Franken jumps into Senate race
MINNEAPOLIS - Comedian, author and liberal talk-show host Al Franken declared his candidacy Wednesday for the Minnesota U.S. Senate seat held by Republican Norm Coleman, ensuring that the 2008 race will be more entertaining than usual and more closely followed by the national media.
Franken at the opening of his statement confronted the central question he will face in the early going - whether a life-long comic should be taken seriously.
"Minnesotans have a right to be skeptical about whether I'm ready for this challenge and to wonder how seriously I would take the responsibility that I'm asking you to give me," Franken said in a video message on a campaign Web site launched Wednesday afternoon.
"I want you to know: Nothing means more to me than making government work better for the working families of this state," Franken said. "And over the next 20 months I look forward to proving to you that I take these issues seriously."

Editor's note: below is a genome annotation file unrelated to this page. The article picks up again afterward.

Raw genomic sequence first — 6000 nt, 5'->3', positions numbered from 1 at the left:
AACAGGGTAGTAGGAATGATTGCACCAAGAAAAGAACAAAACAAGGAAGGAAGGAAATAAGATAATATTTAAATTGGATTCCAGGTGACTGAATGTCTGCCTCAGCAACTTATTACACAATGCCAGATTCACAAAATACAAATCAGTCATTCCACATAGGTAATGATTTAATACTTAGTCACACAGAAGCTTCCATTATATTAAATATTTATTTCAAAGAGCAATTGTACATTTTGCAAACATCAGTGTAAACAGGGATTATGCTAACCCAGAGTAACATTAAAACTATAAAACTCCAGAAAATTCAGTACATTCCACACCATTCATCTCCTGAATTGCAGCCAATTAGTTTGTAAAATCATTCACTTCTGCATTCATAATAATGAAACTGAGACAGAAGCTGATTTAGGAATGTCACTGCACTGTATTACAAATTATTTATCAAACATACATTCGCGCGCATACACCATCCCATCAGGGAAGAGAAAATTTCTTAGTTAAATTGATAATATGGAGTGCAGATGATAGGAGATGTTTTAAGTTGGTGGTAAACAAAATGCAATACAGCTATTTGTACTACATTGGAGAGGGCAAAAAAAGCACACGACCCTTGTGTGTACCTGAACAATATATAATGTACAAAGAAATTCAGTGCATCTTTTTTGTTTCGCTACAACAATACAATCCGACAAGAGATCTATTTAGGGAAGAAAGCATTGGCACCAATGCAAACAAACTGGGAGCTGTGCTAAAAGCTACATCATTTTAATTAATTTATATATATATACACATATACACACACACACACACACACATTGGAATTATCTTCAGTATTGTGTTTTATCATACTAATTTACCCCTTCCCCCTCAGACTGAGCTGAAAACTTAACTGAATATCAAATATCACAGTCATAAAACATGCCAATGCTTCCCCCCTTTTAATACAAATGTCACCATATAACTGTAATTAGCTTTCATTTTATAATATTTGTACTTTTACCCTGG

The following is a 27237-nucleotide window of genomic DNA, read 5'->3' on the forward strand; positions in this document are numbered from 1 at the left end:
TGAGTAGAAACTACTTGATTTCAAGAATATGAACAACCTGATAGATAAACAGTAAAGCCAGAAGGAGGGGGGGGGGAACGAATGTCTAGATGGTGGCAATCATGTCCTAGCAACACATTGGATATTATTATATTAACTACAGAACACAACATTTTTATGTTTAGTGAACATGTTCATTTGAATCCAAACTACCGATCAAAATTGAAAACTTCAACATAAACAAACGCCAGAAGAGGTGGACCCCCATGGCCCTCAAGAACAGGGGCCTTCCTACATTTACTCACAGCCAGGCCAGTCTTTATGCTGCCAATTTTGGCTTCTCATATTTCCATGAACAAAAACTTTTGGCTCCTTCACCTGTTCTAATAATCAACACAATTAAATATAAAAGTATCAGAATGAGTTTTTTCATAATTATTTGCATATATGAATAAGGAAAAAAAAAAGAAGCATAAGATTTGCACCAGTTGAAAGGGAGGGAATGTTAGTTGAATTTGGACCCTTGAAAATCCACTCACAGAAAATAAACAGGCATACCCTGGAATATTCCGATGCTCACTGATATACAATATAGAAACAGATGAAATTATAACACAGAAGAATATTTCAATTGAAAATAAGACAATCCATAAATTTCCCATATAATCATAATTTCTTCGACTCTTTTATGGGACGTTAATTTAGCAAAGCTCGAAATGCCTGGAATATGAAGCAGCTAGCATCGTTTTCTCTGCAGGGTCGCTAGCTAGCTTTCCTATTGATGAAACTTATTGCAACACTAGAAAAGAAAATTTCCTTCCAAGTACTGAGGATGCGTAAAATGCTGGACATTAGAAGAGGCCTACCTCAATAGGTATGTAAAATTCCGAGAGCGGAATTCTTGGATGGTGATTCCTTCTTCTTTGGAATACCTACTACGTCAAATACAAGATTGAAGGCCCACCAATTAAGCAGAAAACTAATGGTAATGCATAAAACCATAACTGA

Offering personal stories about his childhood in Minnesota and about how his father and other family members were able to survive and thrive with the help of federal education and Social Security programs, Franken said "your government should have your back. That should be our mission in Washington, the one FDR (President Franklin D. Roosevelt) gave us during another challenging time: freedom from fear."
Republican Party officials and conservative bloggers have been issuing pre-emptive attacks on Franken for weeks, focusing on some of his more outrageous skits and statements, and his role in recent years as a scathing critic of President Bush and other conservatives.
"Given his blind partisanship and extreme anger, Al Franken is the last person Minnesotans need in the United States Senate," Republican Party Chairman Ron Carey said in a statement before the announcement. "While Sen. Norm Coleman continues to work with all sides for the betterment of our state and nation, Franken offers Minnesotans nothing but polarization and vitriolic personal attacks."
Franken talked about his candidacy on the last half-hour of his last show on Air America, a progressive talk-radio network he helped found almost three years ago, and which recently was sold after it went bankrupt.
With Election Day more than 20 months away, Franken is the third Democrat to declare. Trial attorney Mike Ciresi, who ran in 2008, and Dick Franson, a frequent candidate for high office who has not won an election since serving on the Minneapolis City Council in the 1960s, have also said they intend to run. Many other Democrats have expressed at least some interest.